The process itself is the goal
How to focus and have self-disciplineSeptember 08, 2020 - 1013 words - 6 mins Found a typo? Edit me
No goal should be an achievement on its own, but the process itself that helps us to go in the direction of these goals.
Goals, in business and in life in general, should be conceived as directions, where their real intention is to help us accomplish more in the way we planned or want.
If we get rewarded only for results and not for processes, we will become pretty miserable.
Society doesn’t reward the journey, but the results, and that’s exactly part of the problem when you are too focused on how society acts on you. Of course, it’s important to listen to society, but it’s more important to listen to ourselves in order to improve constantly. Continuous improvement doesn’t apply to software only but to everything in life.
How do I keep myself focused?
This is a totally subjective topic that might be different from person to person. That said, I think it might be useful to share my thoughts with you, so I’ll do it.
I used to write my thoughts in a “diary” for some years. Back then, in 2015, when I moved to Germany, I didn’t know many people here, and the environment was completely new. I decided to write my thoughts to myself in order to read them the day after and do some retrospection about it. Finally, after around 3 years, in December 2017, I published a book named “Ojos en un recuerdo”. That book is the compilation of those thoughts. No story behind it. They are as they came. You can see the evolution of the topics and about what and how they were written.
The exercise of self-reflection itself was more important than the book! The goal here wasn’t writing a book at all. The goal was the self-projection to understand what was going on inside myself. Publishing those thoughts in a book was an accident. A beautiful accident, though. This habit of thinking about my actions and decisions (what do I do and why) helped me to develop who am I nowadays.
Exercise helps my mind to disconnect from the tech area. It keeps my body active using some energy in a different environment. But most importantly, it helps to get fully tired before going to bed. I feel myself resting much better if I’ve done some sport during the day: contact sports, fitness studio, or simply running.
The specific sport itself is an irrelevant detail as far as you feel comfortable. The act of doing sport is the key here.
I try to read tech throughout the day and non-tech during the night. For example, some days before going to work or after working time I might read a tech book. And some days before going to sleep I like to read a non-tech one. This way, I feed my brain with knowledge and I also provide it with non-tech space, so it can rest from code and enjoy other “universes” as well. Some suggestions that helped me to understand how we behave, why we do what we do, and therefore build some habits that I didn’t know how to:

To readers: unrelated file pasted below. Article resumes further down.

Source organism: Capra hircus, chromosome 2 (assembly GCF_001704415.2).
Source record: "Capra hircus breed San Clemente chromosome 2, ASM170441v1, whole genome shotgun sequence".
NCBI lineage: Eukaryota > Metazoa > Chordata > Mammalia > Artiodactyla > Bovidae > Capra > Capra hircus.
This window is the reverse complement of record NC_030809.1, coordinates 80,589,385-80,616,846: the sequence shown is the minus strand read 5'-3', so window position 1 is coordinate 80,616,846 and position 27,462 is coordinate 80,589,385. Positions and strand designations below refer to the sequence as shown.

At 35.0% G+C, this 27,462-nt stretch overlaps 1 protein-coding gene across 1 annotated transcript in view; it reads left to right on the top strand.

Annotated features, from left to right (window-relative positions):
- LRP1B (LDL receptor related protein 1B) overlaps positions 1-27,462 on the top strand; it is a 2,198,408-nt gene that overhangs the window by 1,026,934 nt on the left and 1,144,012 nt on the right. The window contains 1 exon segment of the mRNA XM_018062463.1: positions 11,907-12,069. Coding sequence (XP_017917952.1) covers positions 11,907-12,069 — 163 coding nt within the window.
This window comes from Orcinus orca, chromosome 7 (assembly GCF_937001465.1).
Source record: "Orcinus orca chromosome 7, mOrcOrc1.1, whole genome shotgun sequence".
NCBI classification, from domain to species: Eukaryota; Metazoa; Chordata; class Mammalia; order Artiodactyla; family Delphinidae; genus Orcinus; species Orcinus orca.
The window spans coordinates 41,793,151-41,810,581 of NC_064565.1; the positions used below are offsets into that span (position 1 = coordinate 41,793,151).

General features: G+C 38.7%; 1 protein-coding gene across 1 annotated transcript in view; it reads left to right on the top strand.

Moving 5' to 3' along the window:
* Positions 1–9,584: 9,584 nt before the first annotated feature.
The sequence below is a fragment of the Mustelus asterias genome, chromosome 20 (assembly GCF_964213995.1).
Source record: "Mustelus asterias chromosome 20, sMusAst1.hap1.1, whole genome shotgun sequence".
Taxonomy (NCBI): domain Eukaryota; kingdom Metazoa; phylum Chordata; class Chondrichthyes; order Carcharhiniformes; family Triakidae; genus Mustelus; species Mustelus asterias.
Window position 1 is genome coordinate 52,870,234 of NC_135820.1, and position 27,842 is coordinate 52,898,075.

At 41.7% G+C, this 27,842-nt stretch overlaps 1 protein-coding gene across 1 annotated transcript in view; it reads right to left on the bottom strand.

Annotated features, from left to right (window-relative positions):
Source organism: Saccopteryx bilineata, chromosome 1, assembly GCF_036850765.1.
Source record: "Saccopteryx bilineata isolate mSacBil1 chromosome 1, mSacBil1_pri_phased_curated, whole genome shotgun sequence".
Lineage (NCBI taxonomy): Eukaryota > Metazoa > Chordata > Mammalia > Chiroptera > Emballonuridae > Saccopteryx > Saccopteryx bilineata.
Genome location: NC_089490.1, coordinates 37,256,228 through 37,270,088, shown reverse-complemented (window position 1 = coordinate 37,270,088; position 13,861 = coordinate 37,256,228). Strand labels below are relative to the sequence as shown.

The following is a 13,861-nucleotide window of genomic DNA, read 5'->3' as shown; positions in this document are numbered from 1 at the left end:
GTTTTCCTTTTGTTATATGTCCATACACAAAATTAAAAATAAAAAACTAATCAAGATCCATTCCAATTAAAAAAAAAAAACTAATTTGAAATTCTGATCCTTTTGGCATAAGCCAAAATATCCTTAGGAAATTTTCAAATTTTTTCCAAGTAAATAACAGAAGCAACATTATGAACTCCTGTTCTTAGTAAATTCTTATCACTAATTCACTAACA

- The power of Habits, by Charles Duhigg.
- Atomic Habits, by James Clear.
- Scrum: Doing Twice the Work in Half the Time, by Jeff Sutherland.
I wish I would have read much more. Nowadays, with the number of distractions that we have, keeping yourself focused is pretty hard. Some tricks that help me a lot when I want to focus:
- I keep my personal phone always in silence and vibration mode.
- I used to spend hours on social media; a lot of time wasted. Not anymore. I reduced the social media noise to the minimum by removing the apps that prevent me from being as productive as I want. Some of them from my phone, others the account itself.
- I used to play video games. Not anymore. Instead, I go to GitHub to work on my pet projects, contribute to an open-source project, or simply read a book.
- When I go for a run, I enjoy it twice by listening to a 45-min podcast that I want to listen to since the very morning. The reward of listening to the podcast is linked with the act of going out and run. I conscientiously created that habit.
It’s not about removing your old habits but replacing them with new ones.
How to improve your habits
Habits emerge without our consent. To save energy, the brain creates a habit loop that looks for a trigger to cue a behavior.
- Willpower can be learned. It needs exercise, like a muscle.
- Small successes are the building blocks of bigger wins.
- Focus less on goals and more on systems and processes.
- To change habits, change how you identify yourself.
- To build good habits, the environment is more important than being motivated.
- To break a bad habit, reduce exposure to the cues that cause it.
- Bundle an action you want to do with an action you need to do.
- Don’t try to make a habit perfect, just repeat it.
- Reduce friction for good habits and increase friction for bad habits.
- Like in Scrum, removing waste is fundamental to get better.
Repetition is the key. Make it easier to do what you want to do. Make it harder to do what you want to stop doing. Enjoy the process: that’s the goal.